Babies who sleep in separate rooms from their parents have earlier bedtimes, take less time to nod off and get more shut eye, new research reveals.
They are also less likely to require feeding at night, a study found.
Parents of such babies find bedtime less difficult and report sleeping better themselves, the research adds.
Lead author Dr Jodi Mindell from the Children’s Hospital of Philadelphia, said: ‘One main reason is that they are more likely to self-soothe to sleep.’
This contradicts guidelines by the American Academy of Pediatrics (AAP), which recommends babies sleep in the same room as their parents for at least the first six months to reduce their risk of sudden infant death syndrome (SIDS).
How the study was carried out
The researchers analyzed questionnaires completed by the parents of 6,236 infants aged between six and 12 months in the US.
They also assessed surveys by 3,798 parents from Australia, Brazil, Canada, the UK and New Zealand.
Sleeping in separate rooms boosts babies’ shut eye
Results reveal babies who sleep in separate rooms from their parents have earlier bedtimes, take less time to nod off, and get more sleep over 24 hours and at night.
They are also less likely to require night-time feeding.
Parents whose youngsters sleep in separate rooms to themselves find bedtime less difficult and also slumber better.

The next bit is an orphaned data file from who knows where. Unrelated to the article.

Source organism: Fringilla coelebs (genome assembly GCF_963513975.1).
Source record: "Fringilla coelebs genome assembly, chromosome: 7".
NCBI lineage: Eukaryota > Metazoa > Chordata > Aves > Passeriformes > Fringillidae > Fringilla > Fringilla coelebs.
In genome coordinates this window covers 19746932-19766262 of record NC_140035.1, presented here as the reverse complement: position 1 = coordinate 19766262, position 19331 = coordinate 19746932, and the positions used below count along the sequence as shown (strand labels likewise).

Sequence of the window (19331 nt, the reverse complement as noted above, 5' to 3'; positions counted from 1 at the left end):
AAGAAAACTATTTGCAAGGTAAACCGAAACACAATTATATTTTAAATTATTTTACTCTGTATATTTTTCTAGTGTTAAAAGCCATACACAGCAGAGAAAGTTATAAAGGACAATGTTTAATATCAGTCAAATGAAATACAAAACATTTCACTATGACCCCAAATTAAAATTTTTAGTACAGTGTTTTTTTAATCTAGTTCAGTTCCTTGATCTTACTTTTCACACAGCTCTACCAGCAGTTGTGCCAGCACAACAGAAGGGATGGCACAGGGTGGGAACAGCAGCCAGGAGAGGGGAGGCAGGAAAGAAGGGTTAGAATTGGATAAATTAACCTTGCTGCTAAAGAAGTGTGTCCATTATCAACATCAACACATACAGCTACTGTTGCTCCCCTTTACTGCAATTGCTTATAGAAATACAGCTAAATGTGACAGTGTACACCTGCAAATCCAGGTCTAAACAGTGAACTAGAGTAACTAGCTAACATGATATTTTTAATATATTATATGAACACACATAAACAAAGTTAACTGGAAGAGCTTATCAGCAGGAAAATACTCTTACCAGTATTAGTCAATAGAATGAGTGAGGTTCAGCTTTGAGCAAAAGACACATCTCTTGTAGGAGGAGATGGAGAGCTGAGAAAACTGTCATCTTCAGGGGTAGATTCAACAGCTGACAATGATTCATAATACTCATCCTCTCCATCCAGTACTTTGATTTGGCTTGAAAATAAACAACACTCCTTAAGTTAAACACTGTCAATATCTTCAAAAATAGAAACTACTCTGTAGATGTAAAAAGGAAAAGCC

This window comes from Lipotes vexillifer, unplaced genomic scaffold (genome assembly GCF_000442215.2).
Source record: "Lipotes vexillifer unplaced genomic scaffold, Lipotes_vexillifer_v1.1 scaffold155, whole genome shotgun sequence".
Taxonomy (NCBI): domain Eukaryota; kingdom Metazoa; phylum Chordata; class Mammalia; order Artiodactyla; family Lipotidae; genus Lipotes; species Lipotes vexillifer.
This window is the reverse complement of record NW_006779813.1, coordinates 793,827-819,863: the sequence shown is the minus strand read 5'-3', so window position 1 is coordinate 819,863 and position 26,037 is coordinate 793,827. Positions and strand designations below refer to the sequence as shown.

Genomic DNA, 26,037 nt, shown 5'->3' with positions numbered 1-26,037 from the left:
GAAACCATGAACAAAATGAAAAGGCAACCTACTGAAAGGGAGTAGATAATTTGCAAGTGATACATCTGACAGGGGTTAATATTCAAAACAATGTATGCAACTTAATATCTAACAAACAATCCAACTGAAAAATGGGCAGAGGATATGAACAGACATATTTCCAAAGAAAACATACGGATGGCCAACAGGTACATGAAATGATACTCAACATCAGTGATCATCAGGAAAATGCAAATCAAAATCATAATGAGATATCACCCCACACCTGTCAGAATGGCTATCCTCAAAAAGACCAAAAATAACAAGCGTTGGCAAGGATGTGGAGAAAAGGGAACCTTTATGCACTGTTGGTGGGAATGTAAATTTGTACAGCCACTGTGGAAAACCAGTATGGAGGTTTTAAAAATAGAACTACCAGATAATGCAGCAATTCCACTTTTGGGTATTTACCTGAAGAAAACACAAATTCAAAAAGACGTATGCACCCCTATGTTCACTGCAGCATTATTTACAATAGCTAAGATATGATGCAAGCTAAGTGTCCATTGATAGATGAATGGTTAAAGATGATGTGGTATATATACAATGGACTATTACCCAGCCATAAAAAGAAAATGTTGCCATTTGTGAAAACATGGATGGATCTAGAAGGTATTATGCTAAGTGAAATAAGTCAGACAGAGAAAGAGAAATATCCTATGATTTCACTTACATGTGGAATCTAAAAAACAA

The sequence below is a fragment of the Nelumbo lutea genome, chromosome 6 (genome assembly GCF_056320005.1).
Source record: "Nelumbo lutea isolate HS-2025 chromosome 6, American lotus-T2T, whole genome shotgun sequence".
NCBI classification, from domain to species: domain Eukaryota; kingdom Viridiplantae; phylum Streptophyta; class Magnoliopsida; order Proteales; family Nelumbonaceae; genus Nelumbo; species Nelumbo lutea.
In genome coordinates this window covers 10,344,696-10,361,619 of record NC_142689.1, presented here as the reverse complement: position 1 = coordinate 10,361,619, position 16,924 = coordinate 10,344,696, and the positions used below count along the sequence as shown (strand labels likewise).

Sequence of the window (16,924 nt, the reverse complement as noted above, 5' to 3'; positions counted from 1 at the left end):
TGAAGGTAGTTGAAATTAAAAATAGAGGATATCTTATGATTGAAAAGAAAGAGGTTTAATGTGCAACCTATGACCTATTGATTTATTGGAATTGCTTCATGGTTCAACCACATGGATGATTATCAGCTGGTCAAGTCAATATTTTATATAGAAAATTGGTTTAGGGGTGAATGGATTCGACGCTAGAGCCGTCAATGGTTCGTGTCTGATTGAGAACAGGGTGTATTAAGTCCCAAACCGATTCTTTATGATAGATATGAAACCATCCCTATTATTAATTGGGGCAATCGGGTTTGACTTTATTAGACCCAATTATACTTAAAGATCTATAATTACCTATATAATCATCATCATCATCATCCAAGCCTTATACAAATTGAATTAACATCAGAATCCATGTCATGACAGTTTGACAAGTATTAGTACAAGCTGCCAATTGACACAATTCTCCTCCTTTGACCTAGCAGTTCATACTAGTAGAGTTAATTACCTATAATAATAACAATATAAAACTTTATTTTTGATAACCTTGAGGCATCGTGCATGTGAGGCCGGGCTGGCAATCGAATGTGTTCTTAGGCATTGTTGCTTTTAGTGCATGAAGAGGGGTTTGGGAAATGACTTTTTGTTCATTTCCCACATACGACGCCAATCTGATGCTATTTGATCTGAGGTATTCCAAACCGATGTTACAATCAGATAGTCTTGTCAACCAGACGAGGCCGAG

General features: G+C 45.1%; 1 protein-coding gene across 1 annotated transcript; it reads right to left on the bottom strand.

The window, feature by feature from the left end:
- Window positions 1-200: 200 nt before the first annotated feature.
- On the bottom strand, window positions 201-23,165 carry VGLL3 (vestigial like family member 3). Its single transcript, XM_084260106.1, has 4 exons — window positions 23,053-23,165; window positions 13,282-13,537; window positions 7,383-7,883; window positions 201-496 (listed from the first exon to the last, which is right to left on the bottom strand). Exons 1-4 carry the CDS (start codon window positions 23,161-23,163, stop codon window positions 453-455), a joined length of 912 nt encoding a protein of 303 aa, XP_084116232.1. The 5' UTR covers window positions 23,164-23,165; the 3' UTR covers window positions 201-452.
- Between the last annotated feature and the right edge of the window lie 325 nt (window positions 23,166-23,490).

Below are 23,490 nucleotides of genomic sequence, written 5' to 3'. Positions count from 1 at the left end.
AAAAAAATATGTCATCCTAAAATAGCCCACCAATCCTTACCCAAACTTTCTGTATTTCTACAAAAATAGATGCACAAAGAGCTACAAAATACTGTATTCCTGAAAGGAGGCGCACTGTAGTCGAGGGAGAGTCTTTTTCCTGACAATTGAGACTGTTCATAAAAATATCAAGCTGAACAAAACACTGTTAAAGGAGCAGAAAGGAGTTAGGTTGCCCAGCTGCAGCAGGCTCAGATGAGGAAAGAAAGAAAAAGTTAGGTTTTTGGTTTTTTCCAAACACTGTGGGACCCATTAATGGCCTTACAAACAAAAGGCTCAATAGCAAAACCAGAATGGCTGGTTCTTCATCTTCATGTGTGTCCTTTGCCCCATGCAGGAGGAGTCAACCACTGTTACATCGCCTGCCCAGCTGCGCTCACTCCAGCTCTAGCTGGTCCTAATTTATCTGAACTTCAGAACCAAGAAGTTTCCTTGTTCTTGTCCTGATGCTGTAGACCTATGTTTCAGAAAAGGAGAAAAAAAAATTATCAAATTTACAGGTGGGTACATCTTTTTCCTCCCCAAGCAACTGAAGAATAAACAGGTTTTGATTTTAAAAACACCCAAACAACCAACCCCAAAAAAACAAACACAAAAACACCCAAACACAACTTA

The findings were published in the journal Sleep Medicine
Sleeping alone helps babies ‘self-soothe’
Dr Mindell said: ‘There are a number of possible reasons that babies sleep better in their own room.
‘One main reason is that they are more likely to self-soothe to sleep.’
The study’s findings contradict the advice of the AAP, which recommends newborns sleep in the same room as their parents for at least the first six months to reduce the risk of SIDS.
Dr Mindell said: ‘Pediatric providers have been struggling with what to tell parents since the release of the AAP recommendations.
‘Once a baby is past the risk of SIDS, by 6 months of age, parents need to decide what works best for them and their family, which enables everyone in the family to get the sleep they need.’
Yet, Dr Lori Feldman-Winter, a coauthor of the AAP guidelines, who was not involved in the study, added: ‘If the only goal is to increase sleep, then the results may be compelling.
‘However, since we don’t know what causes SIDS and evidence supports room sharing as a method to decrease SIDS, giving up some sleep time may be worth it.’